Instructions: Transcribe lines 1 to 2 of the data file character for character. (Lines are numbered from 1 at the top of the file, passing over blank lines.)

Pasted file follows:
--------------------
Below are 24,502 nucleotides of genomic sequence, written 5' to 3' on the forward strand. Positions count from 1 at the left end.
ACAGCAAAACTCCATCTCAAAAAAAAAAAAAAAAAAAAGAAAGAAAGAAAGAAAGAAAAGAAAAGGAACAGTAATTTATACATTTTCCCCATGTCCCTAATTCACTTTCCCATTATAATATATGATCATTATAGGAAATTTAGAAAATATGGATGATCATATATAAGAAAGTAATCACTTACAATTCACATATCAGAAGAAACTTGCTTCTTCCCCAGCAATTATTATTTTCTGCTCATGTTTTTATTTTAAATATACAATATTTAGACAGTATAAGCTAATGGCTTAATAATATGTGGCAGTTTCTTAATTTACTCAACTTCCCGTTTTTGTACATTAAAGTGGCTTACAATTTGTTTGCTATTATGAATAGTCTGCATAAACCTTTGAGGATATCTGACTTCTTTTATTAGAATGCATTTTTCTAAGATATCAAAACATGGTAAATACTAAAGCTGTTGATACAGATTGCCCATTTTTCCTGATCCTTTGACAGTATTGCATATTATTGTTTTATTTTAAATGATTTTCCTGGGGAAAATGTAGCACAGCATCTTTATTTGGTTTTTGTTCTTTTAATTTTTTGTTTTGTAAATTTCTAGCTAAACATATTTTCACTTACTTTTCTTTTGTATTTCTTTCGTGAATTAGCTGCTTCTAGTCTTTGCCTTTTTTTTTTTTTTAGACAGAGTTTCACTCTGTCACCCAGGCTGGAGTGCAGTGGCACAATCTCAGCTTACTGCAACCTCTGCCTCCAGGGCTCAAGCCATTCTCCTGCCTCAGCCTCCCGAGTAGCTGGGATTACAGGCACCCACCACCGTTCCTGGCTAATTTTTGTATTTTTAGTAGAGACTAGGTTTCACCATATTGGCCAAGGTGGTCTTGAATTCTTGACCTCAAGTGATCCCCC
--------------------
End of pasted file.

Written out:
Below are 24,502 nucleotides of genomic sequence, written 5' to 3' on the forward strand. Positions count from 1 at the left end.
ACAGCAAAACTCCATCTCAAAAAAAAAAAAAAAAAAAAGAAAGAAAGAAAGAAAGAAAAGAAAAGGAACAGTAATTTATACATTTTCCCCATGTCCCTAATTCACTTTCCCATTATAATATATGATCATTATAGGAAATTTAGAAAATATGGATGATCATATATAAGAAAGTAATCACTTACAATTCACATATCAGAAGAAACTTGCTTCTTCCCCAGCAATTATTATTTTCTGCTCATGTTTTTATTTTAAATATACAATATTTAGACAGTATAAGCTAATGGCTTAATAATATGTGGCAGTTTCTTAATTTACTCAACTTCCCGTTTTTGTACATTAAAGTGGCTTACAATTTGTTTGCTATTATGAATAGTCTGCATAAACCTTTGAGGATATCTGACTTCTTTTATTAGAATGCATTTTTCTAAGATATCAAAACATGGTAAATACTAAAGCTGTTGATACAGATTGCCCATTTTTCCTGATCCTTTGACAGTATTGCATATTATTGTTTTATTTTAAATGATTTTCCTGGGGAAAATGTAGCACAGCATCTTTATTTGGTTTTTGTTCTTTTAATTTTTTGTTTTGTAAATTTCTAGCTAAACATATTTTCACTTACTTTTCTTTTGTATTTCTTTCGTGAATTAGCTGCTTCTAGTCTTTGCCTTTTTTTTTTTTTTAGACAGAGTTTCACTCTGTCACCCAGGCTGGAGTGCAGTGGCACAATCTCAGCTTACTGCAACCTCTGCCTCCAGGGCTCAAGCCATTCTCCTGCCTCAGCCTCCCGAGTAGCTGGGATTACAGGCACCCACCACCGTTCCTGGCTAATTTTTGTATTTTTAGTAGAGACTAGGTTTCACCATATTGGCCAAGGTGGTCTTGAATTCTTGACCTCAAGTGATCCCCC